If Square Inc. has made one thing clear in recent months, it’s that the company is determined to tie together two worlds most payments companies see as distinct: consumers on the one hand, and merchants on the other. That strategy took another step forward last month with Square’s announcement that its Cash App service now allows users to buy fractional shares of stock with no brokerage fees.
The new service joins other features of the 4-year-old payment app, including the ability to buy Bitcoin. Added versatility like this will make the app more valuable to users, a base that includes consumers but also Square sellers, Jack Dorsey, Square’s chief executive, told stock analysts Wednesday afternoon. “What sets us apart is that [competitors] are doing it with just one ecosystem, like sellers. We have an at-scale seller ecosystem and an at-scale buyer ecosystem, and they’re in the same company,” he said, adding the mix makes for a “powerful” combination.
Dorsey doubled down on the theme at various times during the earnings call, which Square held to discuss its third-quarter results. “We will continue to look for smart ways to bring these two ecosystems together,” he noted at one point.
New features clearly make Cash App a more potent product. The app rang up $307 million in revenue in the quarter, up 115% over last year’s third quarter. It now accounts for about one-quarter of Square’s total take of $1.27 billion. And fully 48% of that Cash App revenue came from Bitcoin transactions, with the remainder flowing from fees for instant deposits and merchant acceptance of the associated Cash Card.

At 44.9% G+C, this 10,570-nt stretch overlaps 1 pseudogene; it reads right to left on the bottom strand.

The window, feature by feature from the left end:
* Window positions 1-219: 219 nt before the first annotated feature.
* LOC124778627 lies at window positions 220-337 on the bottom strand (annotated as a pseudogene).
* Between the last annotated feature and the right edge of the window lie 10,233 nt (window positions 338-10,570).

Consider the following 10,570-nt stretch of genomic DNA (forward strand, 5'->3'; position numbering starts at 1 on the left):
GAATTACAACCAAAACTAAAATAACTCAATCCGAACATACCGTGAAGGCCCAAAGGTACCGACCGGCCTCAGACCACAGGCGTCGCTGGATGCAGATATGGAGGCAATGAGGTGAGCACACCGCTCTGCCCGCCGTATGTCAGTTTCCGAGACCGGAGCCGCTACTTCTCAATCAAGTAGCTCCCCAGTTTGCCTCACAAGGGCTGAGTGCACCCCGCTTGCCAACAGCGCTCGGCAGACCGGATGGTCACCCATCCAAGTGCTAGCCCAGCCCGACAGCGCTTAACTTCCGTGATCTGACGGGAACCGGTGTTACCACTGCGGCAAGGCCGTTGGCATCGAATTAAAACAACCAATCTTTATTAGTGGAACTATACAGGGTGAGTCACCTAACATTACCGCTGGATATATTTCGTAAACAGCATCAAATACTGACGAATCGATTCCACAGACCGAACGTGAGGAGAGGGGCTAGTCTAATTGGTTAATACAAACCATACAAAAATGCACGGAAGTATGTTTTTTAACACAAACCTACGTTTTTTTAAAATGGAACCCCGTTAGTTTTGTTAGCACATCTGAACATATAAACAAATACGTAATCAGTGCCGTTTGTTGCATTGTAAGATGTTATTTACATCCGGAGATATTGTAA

But for now, at least, there’s no revenue road map for the new stock-brokerage service. With no fees attached, the service is “an engagement driver,” Amrita Ahuja, Square’s chief financial officer, told an analyst who asked how the company will make money on the new service.
Still, Square turned a profit in the July through September quarter, racking up $29 million in net income. This was its first positive in that category in a year. The San Francisco company processed $28.2 billion in gross payment volume, up 25% year-over-year.
On the merchant side of the business, volume continues to shift toward larger sellers. Some 27% of gross processing dollars came from merchants exceeding $500,000 in annual sales, up from 24% last year and from 20% in 2017. Merchants doing $125,000 or more now account for 55% of volume.
But while Square started out signing up merchants with a cleverly designed card-reading dongle and added a consumer business later, Dorsey now sees opportunities to build feedback loops between the consumer and merchant sides of the company. Cash App is just the beginning, he makes clear. “The real magic,” he told the analysts, “is how these two [parts] will work together.”